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Monday, May 18, 2009

Foreclosure Resales: Slow in High Priced Areas

by Calculated Risk on 5/18/2009 10:17:00 AM

From Matt Padilla at the O.C. Register: County absorbs first wave of foreclosures

Banks have seized homes in Orange County at a pace that dwarfs the darkest days of the housing downturn in the 1990s. Yet eager buyers have grabbed those properties, keeping the county's foreclosure inventory in check, according to a special report from MDA DataQuick.

Hold the sigh of relief.

Some economists see a second wave of foreclosures coming.
Unsold REO Click on photo for larger image in new window.

This graphic from the O.C. Register shows where foreclosures are selling - and where they are not selling.

In the low priced areas, first time homebuyers and cash flow investors are buying the foreclosures. But in the high priced areas, there are far fewer buyers - especially since there are few move up buyers.
[F]oreclosure sales appear to be lagging on the coast.

Laguna Beach's 92651 had the highest ratio of unsold foreclosures at 53.8 percent – out of 52 foreclosures, just 24 had sold by April 10. San Clemente's 92672 is right behind with an unsold ratio of 43.9 percent, followed by Laguna Woods' 92637 at 42.9 percent.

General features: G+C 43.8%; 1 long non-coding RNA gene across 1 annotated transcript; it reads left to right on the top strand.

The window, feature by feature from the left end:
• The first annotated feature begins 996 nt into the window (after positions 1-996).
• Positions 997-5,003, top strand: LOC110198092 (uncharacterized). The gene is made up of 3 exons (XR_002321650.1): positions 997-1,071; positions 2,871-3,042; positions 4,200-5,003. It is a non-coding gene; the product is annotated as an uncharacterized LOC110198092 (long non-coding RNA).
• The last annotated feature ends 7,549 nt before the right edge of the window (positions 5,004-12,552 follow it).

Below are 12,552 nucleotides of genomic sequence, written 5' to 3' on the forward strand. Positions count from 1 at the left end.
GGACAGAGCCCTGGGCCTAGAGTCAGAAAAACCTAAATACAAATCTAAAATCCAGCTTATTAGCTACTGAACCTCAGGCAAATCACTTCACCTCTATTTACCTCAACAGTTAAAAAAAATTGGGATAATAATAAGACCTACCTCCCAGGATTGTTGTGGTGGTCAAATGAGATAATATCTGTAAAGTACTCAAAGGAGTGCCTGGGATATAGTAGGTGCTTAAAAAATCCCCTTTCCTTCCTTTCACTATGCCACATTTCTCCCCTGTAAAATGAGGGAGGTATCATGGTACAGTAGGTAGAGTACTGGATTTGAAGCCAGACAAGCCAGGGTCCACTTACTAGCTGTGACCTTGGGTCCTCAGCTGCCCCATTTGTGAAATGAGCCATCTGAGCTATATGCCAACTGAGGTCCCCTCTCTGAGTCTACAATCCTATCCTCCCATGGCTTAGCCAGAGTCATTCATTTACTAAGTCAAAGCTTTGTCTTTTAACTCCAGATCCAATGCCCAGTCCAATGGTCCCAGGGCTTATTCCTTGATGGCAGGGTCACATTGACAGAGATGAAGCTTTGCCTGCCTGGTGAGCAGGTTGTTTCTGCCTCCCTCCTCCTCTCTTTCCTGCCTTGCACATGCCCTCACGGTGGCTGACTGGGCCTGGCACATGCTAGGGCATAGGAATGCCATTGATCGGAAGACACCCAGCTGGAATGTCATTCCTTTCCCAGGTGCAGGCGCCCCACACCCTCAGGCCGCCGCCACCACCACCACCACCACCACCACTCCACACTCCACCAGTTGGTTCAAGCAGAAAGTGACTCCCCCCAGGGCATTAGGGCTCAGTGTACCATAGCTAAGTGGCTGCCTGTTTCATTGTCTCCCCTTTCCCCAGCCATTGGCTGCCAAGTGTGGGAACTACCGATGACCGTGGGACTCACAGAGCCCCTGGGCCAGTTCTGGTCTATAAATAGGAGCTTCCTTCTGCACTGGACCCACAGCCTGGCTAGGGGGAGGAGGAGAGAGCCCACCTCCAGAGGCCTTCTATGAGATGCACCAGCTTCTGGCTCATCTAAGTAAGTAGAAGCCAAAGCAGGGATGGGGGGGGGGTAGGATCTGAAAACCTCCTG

Kerry Vandell, finance professor and director of UCI's real estate center, said high prices along the coast cause properties to sell slowly, whether foreclosure or not. For one thing, mortgage rates are higher on bigger loans, he said.

Rates are higher because government-backed mortgages are limited to about $730,000. Anything over that limit is also harder to get.

Laura Pephens, a San Clemente-based banking consultant and director with the California Mortgage Bankers Association, said there is another reason why coastal foreclosures are slower to sell. Banks are more reluctant to lower their asking prices, because the loan balances are bigger.
Here comes the second wave of foreclosures - mostly in mid-to-high priced areas. And these foreclosures will be much harder to sell.

For more:
From the San Francisco Chronicle: More high-end properties sitting on the market

House Price Puzzle: Mid-to-High End and Home Sales: One and Done